Most TCK’s could probably claim this, but moving and I are no strangers. If “RAFTing” was assessed on standardized tests, I’d be highly qualified. For the most part, I enjoy it–I love the anticipation of a new job and new place to live. I’m proud to suddenly be abundantly knowledgeable about moving trucks and moving companies. I look forward to driving across states and counting the state signs as I head to a new home. It also means that I can’t accumulate too much random junk and thereby can’t cater to my pack-rat tendencies (I don’t want to know what my closet would look like if I were to stay somewhere longer than 4 years).
But despite the things that I love about moving, I’m reminded that with transition also comes loss. Moving means leaving things and people behind. And there are many, many things that I’m leaving behind that I will miss:
I’ll miss the gorgeously flat fields of tobacco and cotton (and now sage) that stretch beneath a canvas of white fluffy clouds, and that make you lose track of time as you drive for hours across ENC. I’ll miss the vibrant colors of a sunset that set the sky on fire on a clear evening. I’ll miss the Southern twang that I will never quite be able to imitate, and the fact that when I go to the grocery store, I usually see at least one person that I know. I’ll miss the generosity that Southerners show to strangers that makes you think, “Wait, have I met you before?” I’ll miss the church bells that chime at 5:50 PM every evening that remind you to stop and listen, and being able to go running by the water. I’ll miss staying up with my roommate and laughing about how weird America seems to us.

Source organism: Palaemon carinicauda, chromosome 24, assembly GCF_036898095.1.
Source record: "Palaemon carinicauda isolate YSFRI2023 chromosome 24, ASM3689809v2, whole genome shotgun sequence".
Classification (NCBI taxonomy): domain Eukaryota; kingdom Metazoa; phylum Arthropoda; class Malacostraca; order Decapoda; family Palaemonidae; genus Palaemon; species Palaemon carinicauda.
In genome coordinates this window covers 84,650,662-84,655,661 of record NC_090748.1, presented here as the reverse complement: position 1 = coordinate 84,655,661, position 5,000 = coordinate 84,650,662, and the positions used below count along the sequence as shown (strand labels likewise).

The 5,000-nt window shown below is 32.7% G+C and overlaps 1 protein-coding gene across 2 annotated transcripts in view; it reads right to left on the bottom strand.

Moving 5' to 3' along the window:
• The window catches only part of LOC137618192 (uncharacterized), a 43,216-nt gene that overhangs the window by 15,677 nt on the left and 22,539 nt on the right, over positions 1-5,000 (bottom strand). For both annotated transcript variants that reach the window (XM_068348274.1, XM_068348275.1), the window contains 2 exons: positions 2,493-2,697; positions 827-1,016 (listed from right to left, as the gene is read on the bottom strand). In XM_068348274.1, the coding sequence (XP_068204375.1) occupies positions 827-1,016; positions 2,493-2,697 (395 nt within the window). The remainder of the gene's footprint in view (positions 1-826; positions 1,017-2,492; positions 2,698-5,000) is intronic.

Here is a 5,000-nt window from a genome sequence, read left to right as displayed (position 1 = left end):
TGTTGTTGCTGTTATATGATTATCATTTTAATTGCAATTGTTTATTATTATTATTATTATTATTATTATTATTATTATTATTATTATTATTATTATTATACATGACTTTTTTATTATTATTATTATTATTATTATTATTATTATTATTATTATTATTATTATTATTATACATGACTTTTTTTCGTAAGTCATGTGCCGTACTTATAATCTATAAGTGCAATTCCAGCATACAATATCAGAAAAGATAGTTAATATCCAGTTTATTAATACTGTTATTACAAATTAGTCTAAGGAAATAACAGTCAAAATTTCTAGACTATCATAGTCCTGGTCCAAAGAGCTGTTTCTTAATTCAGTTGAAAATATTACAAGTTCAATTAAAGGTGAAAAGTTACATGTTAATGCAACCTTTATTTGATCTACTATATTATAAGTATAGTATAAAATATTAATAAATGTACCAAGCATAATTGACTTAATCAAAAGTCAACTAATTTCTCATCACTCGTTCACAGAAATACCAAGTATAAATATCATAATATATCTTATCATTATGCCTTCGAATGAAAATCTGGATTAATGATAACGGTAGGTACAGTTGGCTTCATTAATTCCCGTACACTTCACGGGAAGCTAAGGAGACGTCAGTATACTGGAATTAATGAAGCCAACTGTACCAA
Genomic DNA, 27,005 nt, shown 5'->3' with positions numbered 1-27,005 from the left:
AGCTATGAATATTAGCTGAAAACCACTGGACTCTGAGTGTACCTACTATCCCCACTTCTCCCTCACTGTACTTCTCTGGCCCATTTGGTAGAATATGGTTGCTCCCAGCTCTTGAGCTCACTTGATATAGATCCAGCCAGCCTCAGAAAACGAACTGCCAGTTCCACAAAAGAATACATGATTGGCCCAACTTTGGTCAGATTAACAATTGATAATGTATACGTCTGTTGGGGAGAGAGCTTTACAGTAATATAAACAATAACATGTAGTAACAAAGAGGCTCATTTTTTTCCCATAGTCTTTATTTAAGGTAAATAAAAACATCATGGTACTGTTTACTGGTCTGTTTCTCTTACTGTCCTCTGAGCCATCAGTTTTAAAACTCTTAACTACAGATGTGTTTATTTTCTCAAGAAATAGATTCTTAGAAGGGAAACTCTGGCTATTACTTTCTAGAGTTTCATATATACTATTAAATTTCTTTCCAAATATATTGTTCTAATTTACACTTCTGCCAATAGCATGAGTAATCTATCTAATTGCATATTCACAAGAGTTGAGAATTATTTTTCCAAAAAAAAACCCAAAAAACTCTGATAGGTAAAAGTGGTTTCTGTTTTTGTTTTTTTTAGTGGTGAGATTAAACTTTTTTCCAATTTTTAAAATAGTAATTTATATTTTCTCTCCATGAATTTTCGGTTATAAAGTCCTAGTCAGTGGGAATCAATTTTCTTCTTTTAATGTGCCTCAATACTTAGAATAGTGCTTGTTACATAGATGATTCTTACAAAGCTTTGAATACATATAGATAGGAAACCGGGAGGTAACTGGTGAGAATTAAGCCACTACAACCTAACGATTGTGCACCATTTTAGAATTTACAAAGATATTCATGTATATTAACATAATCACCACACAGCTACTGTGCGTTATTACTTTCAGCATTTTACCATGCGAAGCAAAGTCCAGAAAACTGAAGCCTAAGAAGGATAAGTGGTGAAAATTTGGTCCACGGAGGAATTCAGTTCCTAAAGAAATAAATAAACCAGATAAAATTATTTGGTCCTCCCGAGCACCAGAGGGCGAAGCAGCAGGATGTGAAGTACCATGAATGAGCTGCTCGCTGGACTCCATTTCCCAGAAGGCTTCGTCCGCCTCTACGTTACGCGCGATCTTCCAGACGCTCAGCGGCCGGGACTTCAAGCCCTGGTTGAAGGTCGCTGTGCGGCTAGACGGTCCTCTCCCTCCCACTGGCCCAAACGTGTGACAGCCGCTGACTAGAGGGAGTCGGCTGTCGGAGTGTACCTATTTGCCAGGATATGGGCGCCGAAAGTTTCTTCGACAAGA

And as crazy as teaching has been at times, I will miss the moments when I get to step back and watch my students showing me a skill they couldn’t do at the beginning of the year, or see a light bulb go on in their minds as they realize that they are part of a bigger world and have a job to do to make the world a better place. I’ll miss the pride in their faces when they accomplish something that they’ve worked all year to reach. I’ll miss Student M coming to my classroom every day during third block (without fail) to say hi and remind me that I’m his favorite teacher. I’ll miss Student C and K giving me a high five and fist bump every day on their way to fourth block. I’ll miss Student D coming in and saying, “We had so much fun together last semester!” I’ll miss my kids saying that they learned how to think in history, and watching Student A and W planning for what they can do for the school next year to help the freshmen transition in. I’ll miss getting to the end of the year and having students write, “At the beginning of this course i really didn’t take this class serious until i seen how important it is and why us students need it” on the end of semester survey.
There’s more that I’ll miss, but to write it all out would get redundant. Missing things sucks because you know you can never quite have it back–even if you move back later, it’s never going to be quite the same.
But more than anything, I’m thankful. I’m thankful that I could fill pages with things that I will miss next year. If I miss it, that means that I valued it while I lived it. If I miss it, then it means that I invested a piece of myself in the work that I’ve done in North Carolina. I would rather leave a place knowing that I have lived and loved well than to leave a place without missing any part of it. I’ve already spent much of my life moving, and I probably will continue to do so; but I hope that no matter where I am or what I’m doing, I miss something about each place. I hope that I continue to care enough about what I’m doing that part of me will always want to stay because I fell in love there.